Somalia has launched a diplomatic offensive against Kenya in their dispute over the Indian Ocean waters prompting the Arab League to condemn Nairobi for annexing Mogadishu's territory.
The Arab Parliament in which Somali has members claimed Kenya was drawing up an illegal map that includes taking away Somali territory.
The taking sides in the disputes could now complicate the war on piracy in which more than 30 Indian Ocean rim countries have cooperated to decimate attacks and their success
The Somali foreign ministry publicised the statement which described the waters in dispute as "Arab waters" while the Arab League warned at its meeting in Cairo against "interference by neighbouring states."
The geopolitical approach now suggests Nairobi could encounter bigger diplomatic resistance should the matter come up for international mediation even after being placed under the International Court of Justice.
"The Arab Parliament calls on Kenya to stop its hands on Somali territorial waters, which are an integral part of the Arab waters, and rejects its false pretensions to draw up a new, unfounded map while rejecting its threats to interfere in Somalia's internal affairs," Somalia said in a translation of the communique from the Parliament.
In August 2014 Somalia sued Kenya at the ICJ seeking to redraw the boundary that currently runs eastwards from the land border. It later declined Kenya's efforts to have the matter resolved out of court.
The dispute affects about 100, 000 square kilometres of sea said to contain vast deposits of hydrocarbons, whose blocks Somalia recently tried to sell to prospectors.
Kenyan officials said they would not respond to the Arab Parliament statement saying the matter was now in court.
At a meeting with editors a week ago on June 17, Kenya foreign affairs cabinet secretary Monica Juma said the Maritime boundary dispute with Somalia was complex as was the ICJ process.
With oil blocks not the only matter at stake in the dispute the Arab League could soon find itself confronting other aspects of the falling, including piracy in the Indian Ocean.
The Indian Ocean rim countries have been co-operating, with the support of international partners, to contain pirates who a decade ago nearly crippled the shipping industry.
The co-operation has involved information sharing and joint combat operations but pirates continue to target vessels.
Kenya defence minister Raychelle Omamo was on Thursday elected chair of the United Nations ad-hoc organ - Contact Group on Piracy off the Coast of Somalia - on tackling piracy and other marine crimes
Under a 2009 resolution, the UN Security Council authorised voluntary cooperation between states in the Gulf and the Indian Ocean in arresting pirates and trying them in local courts.
"We need to enhance information sharing as this is key for effective coordination of counter-piracy programmes," Ms Omamo said at the CGPCS' 22nd plenary session in Balaclava, Mauritius.
Kenya launched a Coast Guard last November hoping to enhance surveillance of vessel traffic and secure its blue economy but concerted effort is often essential to tackle piracy.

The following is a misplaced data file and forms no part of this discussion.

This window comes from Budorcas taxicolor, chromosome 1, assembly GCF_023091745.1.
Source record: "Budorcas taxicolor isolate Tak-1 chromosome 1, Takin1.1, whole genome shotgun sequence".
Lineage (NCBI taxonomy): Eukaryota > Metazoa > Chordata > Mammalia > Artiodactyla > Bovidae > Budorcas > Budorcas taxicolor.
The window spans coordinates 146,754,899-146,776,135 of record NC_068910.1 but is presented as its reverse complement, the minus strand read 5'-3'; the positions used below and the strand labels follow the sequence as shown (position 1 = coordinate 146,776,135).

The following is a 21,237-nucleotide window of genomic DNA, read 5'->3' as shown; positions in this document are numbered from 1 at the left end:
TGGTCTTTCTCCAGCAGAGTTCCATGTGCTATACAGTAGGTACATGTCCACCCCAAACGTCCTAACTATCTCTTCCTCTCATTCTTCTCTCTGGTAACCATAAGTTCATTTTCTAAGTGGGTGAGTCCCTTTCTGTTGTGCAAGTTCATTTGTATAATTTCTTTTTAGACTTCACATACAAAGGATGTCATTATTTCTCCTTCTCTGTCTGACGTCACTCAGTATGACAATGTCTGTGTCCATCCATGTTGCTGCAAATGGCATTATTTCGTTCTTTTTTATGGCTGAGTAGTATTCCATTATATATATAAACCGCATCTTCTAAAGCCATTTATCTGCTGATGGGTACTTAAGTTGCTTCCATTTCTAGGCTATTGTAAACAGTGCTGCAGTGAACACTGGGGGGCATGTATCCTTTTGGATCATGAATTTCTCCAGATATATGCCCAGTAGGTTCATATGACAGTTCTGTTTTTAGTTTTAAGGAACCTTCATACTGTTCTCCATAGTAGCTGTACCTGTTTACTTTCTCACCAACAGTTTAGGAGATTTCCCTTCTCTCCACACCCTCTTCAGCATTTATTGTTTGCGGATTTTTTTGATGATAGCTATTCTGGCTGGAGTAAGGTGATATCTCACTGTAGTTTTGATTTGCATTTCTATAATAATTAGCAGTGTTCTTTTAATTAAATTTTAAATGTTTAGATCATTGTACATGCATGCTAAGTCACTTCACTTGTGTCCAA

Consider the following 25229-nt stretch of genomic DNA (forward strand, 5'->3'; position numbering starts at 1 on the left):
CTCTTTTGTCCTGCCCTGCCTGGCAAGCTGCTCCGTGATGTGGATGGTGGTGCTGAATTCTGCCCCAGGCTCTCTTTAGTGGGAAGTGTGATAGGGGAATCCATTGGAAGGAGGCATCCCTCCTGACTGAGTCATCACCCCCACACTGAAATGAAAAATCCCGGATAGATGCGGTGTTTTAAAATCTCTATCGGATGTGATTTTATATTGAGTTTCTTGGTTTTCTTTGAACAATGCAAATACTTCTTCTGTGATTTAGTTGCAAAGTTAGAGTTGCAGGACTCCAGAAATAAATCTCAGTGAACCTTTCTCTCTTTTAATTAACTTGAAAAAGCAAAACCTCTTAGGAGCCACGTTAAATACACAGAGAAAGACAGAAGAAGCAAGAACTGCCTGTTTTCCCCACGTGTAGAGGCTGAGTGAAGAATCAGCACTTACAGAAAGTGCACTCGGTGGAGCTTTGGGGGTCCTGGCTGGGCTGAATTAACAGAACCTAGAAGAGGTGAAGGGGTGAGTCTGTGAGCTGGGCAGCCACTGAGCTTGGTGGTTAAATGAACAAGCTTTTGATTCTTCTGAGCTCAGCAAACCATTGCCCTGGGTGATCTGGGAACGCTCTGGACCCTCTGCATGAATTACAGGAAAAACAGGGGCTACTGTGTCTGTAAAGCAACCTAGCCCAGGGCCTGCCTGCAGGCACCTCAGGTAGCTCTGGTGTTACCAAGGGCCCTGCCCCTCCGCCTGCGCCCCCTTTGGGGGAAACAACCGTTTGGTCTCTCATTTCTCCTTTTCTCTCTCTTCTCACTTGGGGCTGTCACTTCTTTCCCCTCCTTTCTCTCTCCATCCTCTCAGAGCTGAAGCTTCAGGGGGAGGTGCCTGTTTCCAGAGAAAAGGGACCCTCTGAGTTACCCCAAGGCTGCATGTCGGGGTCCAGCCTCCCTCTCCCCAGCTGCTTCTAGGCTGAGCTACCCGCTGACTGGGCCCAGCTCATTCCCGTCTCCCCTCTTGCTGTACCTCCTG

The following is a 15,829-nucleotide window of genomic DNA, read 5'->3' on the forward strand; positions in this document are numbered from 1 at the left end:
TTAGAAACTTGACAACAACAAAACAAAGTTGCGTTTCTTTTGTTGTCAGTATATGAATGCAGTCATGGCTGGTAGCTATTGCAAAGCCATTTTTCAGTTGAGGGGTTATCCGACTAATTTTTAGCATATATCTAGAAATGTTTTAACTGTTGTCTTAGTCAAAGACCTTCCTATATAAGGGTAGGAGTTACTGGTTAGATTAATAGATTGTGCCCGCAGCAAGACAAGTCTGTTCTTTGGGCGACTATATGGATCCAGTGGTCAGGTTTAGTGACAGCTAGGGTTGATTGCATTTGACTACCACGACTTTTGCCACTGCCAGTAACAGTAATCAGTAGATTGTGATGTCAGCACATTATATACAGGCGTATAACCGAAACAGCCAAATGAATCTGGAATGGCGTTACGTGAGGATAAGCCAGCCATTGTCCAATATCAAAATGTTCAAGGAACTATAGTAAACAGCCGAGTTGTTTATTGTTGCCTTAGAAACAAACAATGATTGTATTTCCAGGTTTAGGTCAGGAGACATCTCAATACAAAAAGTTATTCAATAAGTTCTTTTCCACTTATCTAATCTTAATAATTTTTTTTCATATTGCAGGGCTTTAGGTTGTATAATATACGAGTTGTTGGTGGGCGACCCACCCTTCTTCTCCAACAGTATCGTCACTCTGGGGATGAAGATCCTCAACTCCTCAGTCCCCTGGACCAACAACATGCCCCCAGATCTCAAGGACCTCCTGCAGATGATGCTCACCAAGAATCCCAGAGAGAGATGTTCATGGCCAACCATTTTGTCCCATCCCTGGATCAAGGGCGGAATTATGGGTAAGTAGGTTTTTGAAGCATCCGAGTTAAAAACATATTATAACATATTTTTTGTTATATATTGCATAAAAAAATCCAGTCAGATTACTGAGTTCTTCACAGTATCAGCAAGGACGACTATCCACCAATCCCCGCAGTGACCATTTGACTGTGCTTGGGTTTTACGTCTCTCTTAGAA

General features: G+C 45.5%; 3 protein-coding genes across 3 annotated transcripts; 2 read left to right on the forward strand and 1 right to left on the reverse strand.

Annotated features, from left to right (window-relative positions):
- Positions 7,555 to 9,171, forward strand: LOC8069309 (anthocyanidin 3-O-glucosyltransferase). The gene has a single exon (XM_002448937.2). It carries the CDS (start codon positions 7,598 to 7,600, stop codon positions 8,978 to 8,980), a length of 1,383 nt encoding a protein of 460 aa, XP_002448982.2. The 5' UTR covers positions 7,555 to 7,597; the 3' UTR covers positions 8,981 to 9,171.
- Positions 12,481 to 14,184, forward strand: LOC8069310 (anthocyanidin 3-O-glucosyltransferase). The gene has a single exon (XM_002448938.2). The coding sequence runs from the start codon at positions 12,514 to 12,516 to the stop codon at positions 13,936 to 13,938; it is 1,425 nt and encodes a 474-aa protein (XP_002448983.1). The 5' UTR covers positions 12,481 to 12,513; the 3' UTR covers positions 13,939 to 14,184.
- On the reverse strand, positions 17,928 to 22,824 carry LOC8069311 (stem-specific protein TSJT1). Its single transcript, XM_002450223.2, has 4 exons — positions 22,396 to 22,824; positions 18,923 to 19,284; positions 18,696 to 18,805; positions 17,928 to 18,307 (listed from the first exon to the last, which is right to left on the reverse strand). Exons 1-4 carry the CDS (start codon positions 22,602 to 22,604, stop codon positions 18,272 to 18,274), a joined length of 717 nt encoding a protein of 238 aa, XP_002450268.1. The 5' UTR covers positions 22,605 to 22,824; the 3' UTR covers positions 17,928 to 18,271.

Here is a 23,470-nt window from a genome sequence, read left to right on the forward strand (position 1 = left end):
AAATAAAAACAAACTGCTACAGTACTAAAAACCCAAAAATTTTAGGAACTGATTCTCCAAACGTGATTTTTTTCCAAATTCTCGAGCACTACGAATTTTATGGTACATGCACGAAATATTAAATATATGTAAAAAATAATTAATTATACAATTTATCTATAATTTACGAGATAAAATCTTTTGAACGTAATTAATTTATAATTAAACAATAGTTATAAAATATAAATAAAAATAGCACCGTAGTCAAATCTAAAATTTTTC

On Monday the Arab League held meetings in Cairo aimed at consolidating a unified strategy to respond threats on the territories of its members.
The meeting said it reflected the Parliament's concerns of "interference by neighbouring countries."
This could have been in reference to not just Kenya but also Ethiopia which found itself in a diplomatic quandary last month after it published a map showing its territory included Somalia.
The map also showed Sudan, now undergoing transition throes after the military removal of Omar al-Bashir in April, as comprising war-torn South Sudan which seceded in 2011.
Early this year Kenya released maps showing the oil blocks in the disputed area that Somalia had tried to market at a conference in London.
The Arab League traditionally seeks to defend the Middle East, north African and Horn of Africa countries and provides social support to member countries.
At the peak of piracy in 2011, as many as 176 vessels were attacked in Somali waters, an important sea route for goods heading into the East African region.
At the time, 25 vessels were hijacked with undeclared amounts of ransom paid, according to figures from the European Union Naval Forces in Somali waters (EU-Navfor).
An assessment by the International Chamber of Shipping said piracy could have cost between $420 million and $3.2 billion a year in extra security costs, insurance premiums, ransom paid and delayed delivery of goods.
The Contact Group, involving all nations that have coastlines on the Indian Ocean and the Gulf, as well as the EU, UK, South Korea and the US have helped slow down the attacks.
The EU-Navfor says there were only three unsuccessful attacks on ships in the 18 months to June 2019.
Under CGPCS some 30 countries escort ships through dangerous waters and heavier penalties have been prescribed for piracy sponsors. Shipping lines also coordinate their activities and use the latest technology to detect and dodge pirates.
With the Kenya-Somali maritime dispute threatening to split the contact group along geopolitical lines, pirates could be waiting by the wings.